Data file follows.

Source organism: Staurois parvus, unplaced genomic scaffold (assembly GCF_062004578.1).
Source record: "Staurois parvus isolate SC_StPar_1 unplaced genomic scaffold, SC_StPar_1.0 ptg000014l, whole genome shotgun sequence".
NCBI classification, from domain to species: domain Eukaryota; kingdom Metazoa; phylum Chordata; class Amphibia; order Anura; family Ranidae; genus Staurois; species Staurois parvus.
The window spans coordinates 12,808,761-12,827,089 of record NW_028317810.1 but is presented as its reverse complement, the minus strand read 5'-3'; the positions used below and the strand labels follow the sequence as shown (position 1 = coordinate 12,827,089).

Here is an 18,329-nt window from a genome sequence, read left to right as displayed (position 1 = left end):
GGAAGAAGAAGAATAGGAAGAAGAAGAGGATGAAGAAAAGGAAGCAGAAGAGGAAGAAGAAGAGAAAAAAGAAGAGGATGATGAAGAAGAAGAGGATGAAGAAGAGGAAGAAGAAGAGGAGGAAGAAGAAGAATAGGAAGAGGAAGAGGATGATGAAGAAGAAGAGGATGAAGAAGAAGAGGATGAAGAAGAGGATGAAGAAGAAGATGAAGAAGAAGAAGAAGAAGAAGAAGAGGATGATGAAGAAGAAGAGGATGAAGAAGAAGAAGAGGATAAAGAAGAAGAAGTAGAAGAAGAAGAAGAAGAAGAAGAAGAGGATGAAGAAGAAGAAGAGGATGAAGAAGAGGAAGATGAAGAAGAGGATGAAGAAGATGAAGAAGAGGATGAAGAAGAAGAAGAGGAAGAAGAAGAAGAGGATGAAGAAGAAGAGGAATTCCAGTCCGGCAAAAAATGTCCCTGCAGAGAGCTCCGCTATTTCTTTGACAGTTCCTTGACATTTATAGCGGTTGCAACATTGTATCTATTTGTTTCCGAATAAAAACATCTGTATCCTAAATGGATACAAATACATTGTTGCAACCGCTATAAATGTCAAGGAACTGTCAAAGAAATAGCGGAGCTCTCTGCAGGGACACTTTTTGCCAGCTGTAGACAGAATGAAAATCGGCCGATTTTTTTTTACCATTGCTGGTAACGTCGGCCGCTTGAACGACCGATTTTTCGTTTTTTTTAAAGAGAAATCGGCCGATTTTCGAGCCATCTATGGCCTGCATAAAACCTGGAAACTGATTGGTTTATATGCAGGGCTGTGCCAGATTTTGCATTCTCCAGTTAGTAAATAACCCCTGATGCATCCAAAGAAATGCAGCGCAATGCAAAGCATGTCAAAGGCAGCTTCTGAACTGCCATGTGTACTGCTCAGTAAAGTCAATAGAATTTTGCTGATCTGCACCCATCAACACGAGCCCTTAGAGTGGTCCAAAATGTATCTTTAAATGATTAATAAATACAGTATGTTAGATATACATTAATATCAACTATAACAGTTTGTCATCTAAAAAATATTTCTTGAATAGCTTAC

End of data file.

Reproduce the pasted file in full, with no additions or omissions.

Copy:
Source organism: Staurois parvus, unplaced genomic scaffold (assembly GCF_062004578.1).
Source record: "Staurois parvus isolate SC_StPar_1 unplaced genomic scaffold, SC_StPar_1.0 ptg000014l, whole genome shotgun sequence".
NCBI classification, from domain to species: domain Eukaryota; kingdom Metazoa; phylum Chordata; class Amphibia; order Anura; family Ranidae; genus Staurois; species Staurois parvus.
The window spans coordinates 12,808,761-12,827,089 of record NW_028317810.1 but is presented as its reverse complement, the minus strand read 5'-3'; the positions used below and the strand labels follow the sequence as shown (position 1 = coordinate 12,827,089).

Here is an 18,329-nt window from a genome sequence, read left to right as displayed (position 1 = left end):
GGAAGAAGAAGAATAGGAAGAAGAAGAGGATGAAGAAAAGGAAGCAGAAGAGGAAGAAGAAGAGAAAAAAGAAGAGGATGATGAAGAAGAAGAGGATGAAGAAGAGGAAGAAGAAGAGGAGGAAGAAGAAGAATAGGAAGAGGAAGAGGATGATGAAGAAGAAGAGGATGAAGAAGAAGAGGATGAAGAAGAGGATGAAGAAGAAGATGAAGAAGAAGAAGAAGAAGAAGAAGAGGATGATGAAGAAGAAGAGGATGAAGAAGAAGAAGAGGATAAAGAAGAAGAAGTAGAAGAAGAAGAAGAAGAAGAAGAAGAGGATGAAGAAGAAGAAGAGGATGAAGAAGAGGAAGATGAAGAAGAGGATGAAGAAGATGAAGAAGAGGATGAAGAAGAAGAAGAGGAAGAAGAAGAAGAGGATGAAGAAGAAGAGGAATTCCAGTCCGGCAAAAAATGTCCCTGCAGAGAGCTCCGCTATTTCTTTGACAGTTCCTTGACATTTATAGCGGTTGCAACATTGTATCTATTTGTTTCCGAATAAAAACATCTGTATCCTAAATGGATACAAATACATTGTTGCAACCGCTATAAATGTCAAGGAACTGTCAAAGAAATAGCGGAGCTCTCTGCAGGGACACTTTTTGCCAGCTGTAGACAGAATGAAAATCGGCCGATTTTTTTTTACCATTGCTGGTAACGTCGGCCGCTTGAACGACCGATTTTTCGTTTTTTTTAAAGAGAAATCGGCCGATTTTCGAGCCATCTATGGCCTGCATAAAACCTGGAAACTGATTGGTTTATATGCAGGGCTGTGCCAGATTTTGCATTCTCCAGTTAGTAAATAACCCCTGATGCATCCAAAGAAATGCAGCGCAATGCAAAGCATGTCAAAGGCAGCTTCTGAACTGCCATGTGTACTGCTCAGTAAAGTCAATAGAATTTTGCTGATCTGCACCCATCAACACGAGCCCTTAGAGTGGTCCAAAATGTATCTTTAAATGATTAATAAATACAGTATGTTAGATATACATTAATATCAACTATAACAGTTTGTCATCTAAAAAATATTTCTTGAATAGCTTAC